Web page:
rstartd Man page

RSTARTD(1) General Commands Manual RSTARTD(1)

NAME

rstartd – a sample implementation of a Remote Start rsh helper

SYNOPSIS

rstartd

rstartd.real [-c configfilename]

DESCRIPTION

Rstartd is an implementation of a Remote Start “helper” as defined in
“A Flexible Remote Execution Protocol Based on rsh”.

This document describes the peculiarities of rstartd and how it is con‐
figured.

OPTIONS

-c configfilename
This option specifies the “global” configuration file that
rstartd is to read. Normally, rstartd is a shell script that
invokes rstartd.real with the -c switch, allowing local config‐
uration of the location of the configuration file. If
rstartd.real is started without the -c option, it reads
/X11/rstart/config.

INSTALLATION
It is critical to successful interoperation of the Remote Start proto‐
col that rstartd be installed in a directory which is in the “default”
search path, so that default rsh requests and the ilk will be able to
find it.

CONFIGURATION AND OPERATION
Rstartd is by design highly configurable. One would like things like
configuration file locations to be fixed, so that users and administra‐
tors can find them without searching, but reality is that no two ven‐
dors will agree on where things should go, and nobody thinks the origi‐
nal location is “right”. Thus, rstartd allows one to relocate all of
its files and directories.

Rstartd has a hierarchy of configuration files which are executed in
order when a request is made. They are:
global config
per-user (“local”) config
global per-context config
per-user (“local”) per-context config
config from request
As you might guess from the presence of “config from request”, all of
the config files are in the format of an rstart request. Rstartd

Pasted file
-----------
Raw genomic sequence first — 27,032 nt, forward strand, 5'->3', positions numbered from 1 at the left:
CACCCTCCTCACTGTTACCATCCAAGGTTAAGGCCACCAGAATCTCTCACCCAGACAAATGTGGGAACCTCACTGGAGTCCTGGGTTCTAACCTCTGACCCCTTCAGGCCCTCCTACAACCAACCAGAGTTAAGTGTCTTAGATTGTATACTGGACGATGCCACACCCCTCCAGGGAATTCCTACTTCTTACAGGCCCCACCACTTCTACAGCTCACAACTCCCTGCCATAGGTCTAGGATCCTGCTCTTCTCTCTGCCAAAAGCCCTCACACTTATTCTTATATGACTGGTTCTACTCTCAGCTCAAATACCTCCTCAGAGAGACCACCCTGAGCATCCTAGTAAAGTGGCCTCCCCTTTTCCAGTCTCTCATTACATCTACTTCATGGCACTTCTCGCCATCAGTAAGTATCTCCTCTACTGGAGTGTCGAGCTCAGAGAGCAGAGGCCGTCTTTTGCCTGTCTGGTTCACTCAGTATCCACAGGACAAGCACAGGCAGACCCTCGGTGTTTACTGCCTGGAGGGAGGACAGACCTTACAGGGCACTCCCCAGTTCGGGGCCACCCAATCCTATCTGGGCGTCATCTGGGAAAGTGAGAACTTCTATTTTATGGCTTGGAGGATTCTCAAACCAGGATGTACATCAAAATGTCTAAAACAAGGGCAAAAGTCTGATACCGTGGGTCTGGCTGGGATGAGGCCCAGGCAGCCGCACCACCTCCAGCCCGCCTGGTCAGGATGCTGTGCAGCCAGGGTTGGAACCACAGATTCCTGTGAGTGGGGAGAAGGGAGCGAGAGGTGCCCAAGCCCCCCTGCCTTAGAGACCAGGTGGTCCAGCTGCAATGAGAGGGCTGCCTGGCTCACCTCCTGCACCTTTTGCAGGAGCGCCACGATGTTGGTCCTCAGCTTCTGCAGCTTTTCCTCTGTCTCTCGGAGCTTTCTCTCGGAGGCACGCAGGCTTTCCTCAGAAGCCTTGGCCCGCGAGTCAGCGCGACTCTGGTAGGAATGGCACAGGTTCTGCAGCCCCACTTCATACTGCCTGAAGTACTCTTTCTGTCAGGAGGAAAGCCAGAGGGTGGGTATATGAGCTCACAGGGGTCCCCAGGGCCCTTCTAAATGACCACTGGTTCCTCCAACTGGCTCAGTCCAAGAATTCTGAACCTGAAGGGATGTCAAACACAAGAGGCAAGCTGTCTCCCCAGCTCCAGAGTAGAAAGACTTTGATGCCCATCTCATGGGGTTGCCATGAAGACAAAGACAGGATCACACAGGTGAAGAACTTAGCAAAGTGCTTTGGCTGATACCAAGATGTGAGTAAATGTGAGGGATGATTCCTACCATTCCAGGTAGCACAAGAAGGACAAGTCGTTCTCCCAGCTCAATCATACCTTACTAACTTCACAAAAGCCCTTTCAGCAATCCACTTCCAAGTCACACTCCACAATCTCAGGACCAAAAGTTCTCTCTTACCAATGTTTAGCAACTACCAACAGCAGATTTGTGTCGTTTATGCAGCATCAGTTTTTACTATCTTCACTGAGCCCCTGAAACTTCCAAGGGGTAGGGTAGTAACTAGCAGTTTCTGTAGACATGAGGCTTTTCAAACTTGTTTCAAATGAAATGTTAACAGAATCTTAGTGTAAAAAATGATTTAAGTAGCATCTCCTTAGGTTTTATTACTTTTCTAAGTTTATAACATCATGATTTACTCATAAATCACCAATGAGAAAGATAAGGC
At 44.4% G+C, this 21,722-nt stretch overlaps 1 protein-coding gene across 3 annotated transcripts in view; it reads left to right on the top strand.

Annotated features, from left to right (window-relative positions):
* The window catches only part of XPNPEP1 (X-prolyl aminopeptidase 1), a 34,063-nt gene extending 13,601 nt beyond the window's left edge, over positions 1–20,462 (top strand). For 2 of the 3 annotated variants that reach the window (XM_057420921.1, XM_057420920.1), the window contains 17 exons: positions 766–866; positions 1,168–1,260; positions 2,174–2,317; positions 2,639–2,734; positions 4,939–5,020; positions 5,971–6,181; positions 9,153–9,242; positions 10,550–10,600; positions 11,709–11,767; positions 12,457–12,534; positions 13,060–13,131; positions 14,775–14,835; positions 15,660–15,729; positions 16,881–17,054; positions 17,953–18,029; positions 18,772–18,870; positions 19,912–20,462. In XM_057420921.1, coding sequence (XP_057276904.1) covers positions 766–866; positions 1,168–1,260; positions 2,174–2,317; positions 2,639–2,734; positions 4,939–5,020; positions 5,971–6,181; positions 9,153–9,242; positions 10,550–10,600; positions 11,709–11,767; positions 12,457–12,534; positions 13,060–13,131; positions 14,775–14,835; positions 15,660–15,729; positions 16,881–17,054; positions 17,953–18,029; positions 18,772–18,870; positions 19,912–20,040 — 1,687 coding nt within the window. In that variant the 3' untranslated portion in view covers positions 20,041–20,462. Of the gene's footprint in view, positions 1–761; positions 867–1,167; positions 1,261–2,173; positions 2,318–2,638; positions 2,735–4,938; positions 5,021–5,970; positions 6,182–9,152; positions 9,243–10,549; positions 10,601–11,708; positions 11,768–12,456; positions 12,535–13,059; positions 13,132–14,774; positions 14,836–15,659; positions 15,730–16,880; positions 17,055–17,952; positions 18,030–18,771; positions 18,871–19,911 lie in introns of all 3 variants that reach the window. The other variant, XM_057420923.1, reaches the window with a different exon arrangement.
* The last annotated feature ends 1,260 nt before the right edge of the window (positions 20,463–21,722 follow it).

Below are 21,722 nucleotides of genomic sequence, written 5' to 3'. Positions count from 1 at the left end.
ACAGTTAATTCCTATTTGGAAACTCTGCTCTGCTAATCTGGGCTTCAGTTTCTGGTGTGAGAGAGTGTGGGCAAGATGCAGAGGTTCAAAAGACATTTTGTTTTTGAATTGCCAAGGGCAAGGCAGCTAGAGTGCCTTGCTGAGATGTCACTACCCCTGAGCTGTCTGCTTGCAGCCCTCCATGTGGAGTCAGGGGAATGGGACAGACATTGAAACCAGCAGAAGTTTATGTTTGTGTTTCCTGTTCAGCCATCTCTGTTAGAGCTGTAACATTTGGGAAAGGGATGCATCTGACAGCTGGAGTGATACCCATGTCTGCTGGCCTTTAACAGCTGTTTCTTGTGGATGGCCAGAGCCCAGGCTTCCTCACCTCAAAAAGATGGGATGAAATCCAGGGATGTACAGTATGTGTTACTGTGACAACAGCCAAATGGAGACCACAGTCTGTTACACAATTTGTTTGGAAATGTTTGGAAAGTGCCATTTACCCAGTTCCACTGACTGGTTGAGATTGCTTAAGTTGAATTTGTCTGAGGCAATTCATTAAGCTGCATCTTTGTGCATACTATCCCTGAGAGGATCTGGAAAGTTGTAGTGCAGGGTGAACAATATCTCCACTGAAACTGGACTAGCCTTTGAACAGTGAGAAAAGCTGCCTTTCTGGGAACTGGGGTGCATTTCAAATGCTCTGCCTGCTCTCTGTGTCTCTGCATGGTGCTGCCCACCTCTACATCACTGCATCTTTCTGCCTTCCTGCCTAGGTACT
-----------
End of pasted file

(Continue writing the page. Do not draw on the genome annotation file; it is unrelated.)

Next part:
defines a few additional keywords with the INTERNAL- prefix for speci‐
fying its configuration.

Rstartd starts by reading and executing the global config file. This
file will normally specify the locations of the other configuration
files and any systemwide defaults.

Rstartd will then read the user’s local config file, default name
$HOME/.rstart.

Rstartd will then start interpreting the request.

Presumably one of the first lines in the request will be a CONTEXT
line. The context name is converted to lower case.

Rstartd will read the global config file for that context, default name
/usr/lib/X11/rstart/contexts/, if any.

It will then read the user’s config file for that context, default name
$HOME/.rstart.contexts/, if any.

(If neither of these exists, rstartd aborts with a Failure message.)

Rstartd will finish interpreting the request, and execute the program
specified.

This allows the system administrator and the user a large degree of
control over the operation of rstartd. The administrator has final
say, because the global config file doesn’t need to specify a per-user
config file. If it does, however, the user can override anything from
the global file, and can even completely replace the global context
config files.

The config files have a somewhat more flexible format than requests do;
they are allowed to contain blank lines and lines beginning with “#”
are comments and ignored. (#s in the middle of lines are data, not